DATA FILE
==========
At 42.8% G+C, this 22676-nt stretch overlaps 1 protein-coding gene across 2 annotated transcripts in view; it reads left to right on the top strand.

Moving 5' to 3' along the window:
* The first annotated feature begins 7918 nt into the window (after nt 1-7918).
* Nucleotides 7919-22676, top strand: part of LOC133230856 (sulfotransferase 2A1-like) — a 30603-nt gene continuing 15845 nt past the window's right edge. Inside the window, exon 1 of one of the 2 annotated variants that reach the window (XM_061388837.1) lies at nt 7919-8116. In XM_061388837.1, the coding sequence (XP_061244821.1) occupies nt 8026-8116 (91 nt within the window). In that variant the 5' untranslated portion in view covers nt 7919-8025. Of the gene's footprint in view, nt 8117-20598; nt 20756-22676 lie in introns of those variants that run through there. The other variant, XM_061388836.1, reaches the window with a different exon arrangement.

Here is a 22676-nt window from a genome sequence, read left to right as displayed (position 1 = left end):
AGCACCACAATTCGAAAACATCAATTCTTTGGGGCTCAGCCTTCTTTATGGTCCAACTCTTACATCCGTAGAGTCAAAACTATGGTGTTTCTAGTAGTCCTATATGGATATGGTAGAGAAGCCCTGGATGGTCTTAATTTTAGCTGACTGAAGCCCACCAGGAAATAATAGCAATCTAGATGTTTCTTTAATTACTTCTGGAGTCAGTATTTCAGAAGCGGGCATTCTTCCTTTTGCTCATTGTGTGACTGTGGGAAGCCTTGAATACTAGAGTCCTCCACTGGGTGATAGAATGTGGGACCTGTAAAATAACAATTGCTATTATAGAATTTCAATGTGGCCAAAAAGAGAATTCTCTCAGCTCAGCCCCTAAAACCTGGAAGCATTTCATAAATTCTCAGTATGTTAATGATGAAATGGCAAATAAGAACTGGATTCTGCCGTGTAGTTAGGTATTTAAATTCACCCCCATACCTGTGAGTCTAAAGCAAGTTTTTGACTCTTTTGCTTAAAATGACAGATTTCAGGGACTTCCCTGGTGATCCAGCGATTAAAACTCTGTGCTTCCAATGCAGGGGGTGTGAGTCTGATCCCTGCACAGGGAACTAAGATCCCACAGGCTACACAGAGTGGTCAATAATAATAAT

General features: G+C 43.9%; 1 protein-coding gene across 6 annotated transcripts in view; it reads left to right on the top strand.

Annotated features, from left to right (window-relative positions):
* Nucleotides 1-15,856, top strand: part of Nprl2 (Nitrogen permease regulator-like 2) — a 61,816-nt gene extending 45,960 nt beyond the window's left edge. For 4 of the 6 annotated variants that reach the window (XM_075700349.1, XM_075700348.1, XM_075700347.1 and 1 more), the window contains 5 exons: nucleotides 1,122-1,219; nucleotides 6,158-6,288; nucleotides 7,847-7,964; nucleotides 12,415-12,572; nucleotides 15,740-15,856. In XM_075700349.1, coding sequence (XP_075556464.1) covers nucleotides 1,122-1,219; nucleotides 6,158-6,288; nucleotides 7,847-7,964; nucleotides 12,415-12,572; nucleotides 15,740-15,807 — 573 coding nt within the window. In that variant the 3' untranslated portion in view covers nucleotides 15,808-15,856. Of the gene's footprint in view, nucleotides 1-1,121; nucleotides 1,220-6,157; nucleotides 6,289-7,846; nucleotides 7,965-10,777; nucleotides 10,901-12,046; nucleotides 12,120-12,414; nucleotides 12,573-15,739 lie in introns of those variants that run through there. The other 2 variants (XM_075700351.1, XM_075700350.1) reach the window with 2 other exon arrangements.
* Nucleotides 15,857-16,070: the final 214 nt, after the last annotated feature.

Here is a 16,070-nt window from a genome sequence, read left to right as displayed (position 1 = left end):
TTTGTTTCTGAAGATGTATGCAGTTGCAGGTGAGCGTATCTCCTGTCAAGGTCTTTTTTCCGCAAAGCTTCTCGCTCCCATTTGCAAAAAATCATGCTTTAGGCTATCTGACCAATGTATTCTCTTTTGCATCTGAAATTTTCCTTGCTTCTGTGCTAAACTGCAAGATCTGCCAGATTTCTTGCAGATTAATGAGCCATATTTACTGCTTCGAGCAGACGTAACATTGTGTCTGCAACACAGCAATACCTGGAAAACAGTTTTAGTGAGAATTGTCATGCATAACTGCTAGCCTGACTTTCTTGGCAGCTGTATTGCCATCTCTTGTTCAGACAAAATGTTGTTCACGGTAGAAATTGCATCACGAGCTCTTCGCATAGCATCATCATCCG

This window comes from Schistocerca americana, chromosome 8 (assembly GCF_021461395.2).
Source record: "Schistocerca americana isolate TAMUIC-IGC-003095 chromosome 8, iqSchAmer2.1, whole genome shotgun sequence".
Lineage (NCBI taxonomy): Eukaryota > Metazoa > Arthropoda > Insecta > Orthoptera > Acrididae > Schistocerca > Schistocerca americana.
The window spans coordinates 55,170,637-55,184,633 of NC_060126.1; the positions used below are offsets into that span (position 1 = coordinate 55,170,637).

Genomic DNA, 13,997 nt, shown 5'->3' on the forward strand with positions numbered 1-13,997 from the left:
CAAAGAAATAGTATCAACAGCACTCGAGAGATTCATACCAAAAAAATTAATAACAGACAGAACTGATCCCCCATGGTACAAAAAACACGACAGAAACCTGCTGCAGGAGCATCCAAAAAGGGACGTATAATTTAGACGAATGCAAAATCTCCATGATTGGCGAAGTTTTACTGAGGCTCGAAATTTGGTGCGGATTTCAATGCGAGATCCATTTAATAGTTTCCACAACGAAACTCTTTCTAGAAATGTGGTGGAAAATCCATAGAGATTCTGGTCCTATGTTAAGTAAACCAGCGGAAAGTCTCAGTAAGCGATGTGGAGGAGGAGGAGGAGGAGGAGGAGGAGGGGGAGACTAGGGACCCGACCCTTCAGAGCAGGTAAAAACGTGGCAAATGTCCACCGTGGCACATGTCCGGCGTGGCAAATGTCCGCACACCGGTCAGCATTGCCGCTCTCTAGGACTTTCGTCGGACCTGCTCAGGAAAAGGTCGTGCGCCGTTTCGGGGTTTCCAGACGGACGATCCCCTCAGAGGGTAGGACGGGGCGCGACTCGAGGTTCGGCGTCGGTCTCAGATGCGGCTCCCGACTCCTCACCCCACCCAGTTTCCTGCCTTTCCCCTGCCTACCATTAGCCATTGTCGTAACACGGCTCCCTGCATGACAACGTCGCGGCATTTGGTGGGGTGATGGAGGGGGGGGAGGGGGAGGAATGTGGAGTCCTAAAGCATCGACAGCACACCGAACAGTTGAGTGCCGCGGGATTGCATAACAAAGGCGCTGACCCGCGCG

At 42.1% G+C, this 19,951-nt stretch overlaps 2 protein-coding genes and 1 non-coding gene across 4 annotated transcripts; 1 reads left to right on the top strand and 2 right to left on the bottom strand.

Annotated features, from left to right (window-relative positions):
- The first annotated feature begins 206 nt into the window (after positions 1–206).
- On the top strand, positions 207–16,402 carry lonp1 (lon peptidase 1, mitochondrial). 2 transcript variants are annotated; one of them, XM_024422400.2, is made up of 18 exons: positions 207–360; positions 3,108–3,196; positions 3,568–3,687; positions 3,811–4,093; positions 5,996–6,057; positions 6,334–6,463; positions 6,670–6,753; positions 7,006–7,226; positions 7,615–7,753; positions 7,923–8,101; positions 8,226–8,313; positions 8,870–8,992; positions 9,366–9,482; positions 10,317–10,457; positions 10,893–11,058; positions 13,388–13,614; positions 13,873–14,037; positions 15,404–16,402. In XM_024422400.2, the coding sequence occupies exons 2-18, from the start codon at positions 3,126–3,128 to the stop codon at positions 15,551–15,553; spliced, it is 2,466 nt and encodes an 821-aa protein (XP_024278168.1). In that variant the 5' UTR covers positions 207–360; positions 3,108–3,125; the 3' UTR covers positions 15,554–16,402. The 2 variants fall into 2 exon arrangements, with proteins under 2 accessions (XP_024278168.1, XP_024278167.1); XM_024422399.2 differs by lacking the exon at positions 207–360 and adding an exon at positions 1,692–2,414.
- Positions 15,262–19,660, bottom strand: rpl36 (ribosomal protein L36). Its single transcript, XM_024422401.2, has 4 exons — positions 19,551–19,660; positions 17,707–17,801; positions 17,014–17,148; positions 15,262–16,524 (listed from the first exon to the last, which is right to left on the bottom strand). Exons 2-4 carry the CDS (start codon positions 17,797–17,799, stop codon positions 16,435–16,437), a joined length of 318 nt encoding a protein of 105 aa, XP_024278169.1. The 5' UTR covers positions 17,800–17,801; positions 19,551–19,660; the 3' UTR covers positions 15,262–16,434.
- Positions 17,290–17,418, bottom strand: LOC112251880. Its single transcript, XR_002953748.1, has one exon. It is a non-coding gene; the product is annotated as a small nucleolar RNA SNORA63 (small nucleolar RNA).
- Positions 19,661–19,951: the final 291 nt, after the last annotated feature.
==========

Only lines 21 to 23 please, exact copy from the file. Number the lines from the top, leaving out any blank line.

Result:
- The first annotated feature begins 206 nt into the window (after positions 1–206).
- On the top strand, positions 207–16,402 carry lonp1 (lon peptidase 1, mitochondrial). 2 transcript variants are annotated; one of them, XM_024422400.2, is made up of 18 exons: positions 207–360; positions 3,108–3,196; positions 3,568–3,687; positions 3,811–4,093; positions 5,996–6,057; positions 6,334–6,463; positions 6,670–6,753; positions 7,006–7,226; positions 7,615–7,753; positions 7,923–8,101; positions 8,226–8,313; positions 8,870–8,992; positions 9,366–9,482; positions 10,317–10,457; positions 10,893–11,058; positions 13,388–13,614; positions 13,873–14,037; positions 15,404–16,402. In XM_024422400.2, the coding sequence occupies exons 2-18, from the start codon at positions 3,126–3,128 to the stop codon at positions 15,551–15,553; spliced, it is 2,466 nt and encodes an 821-aa protein (XP_024278168.1). In that variant the 5' UTR covers positions 207–360; positions 3,108–3,125; the 3' UTR covers positions 15,554–16,402. The 2 variants fall into 2 exon arrangements, with proteins under 2 accessions (XP_024278168.1, XP_024278167.1); XM_024422399.2 differs by lacking the exon at positions 207–360 and adding an exon at positions 1,692–2,414.
- Positions 15,262–19,660, bottom strand: rpl36 (ribosomal protein L36). Its single transcript, XM_024422401.2, has 4 exons — positions 19,551–19,660; positions 17,707–17,801; positions 17,014–17,148; positions 15,262–16,524 (listed from the first exon to the last, which is right to left on the bottom strand). Exons 2-4 carry the CDS (start codon positions 17,797–17,799, stop codon positions 16,435–16,437), a joined length of 318 nt encoding a protein of 105 aa, XP_024278169.1. The 5' UTR covers positions 17,800–17,801; positions 19,551–19,660; the 3' UTR covers positions 15,262–16,434.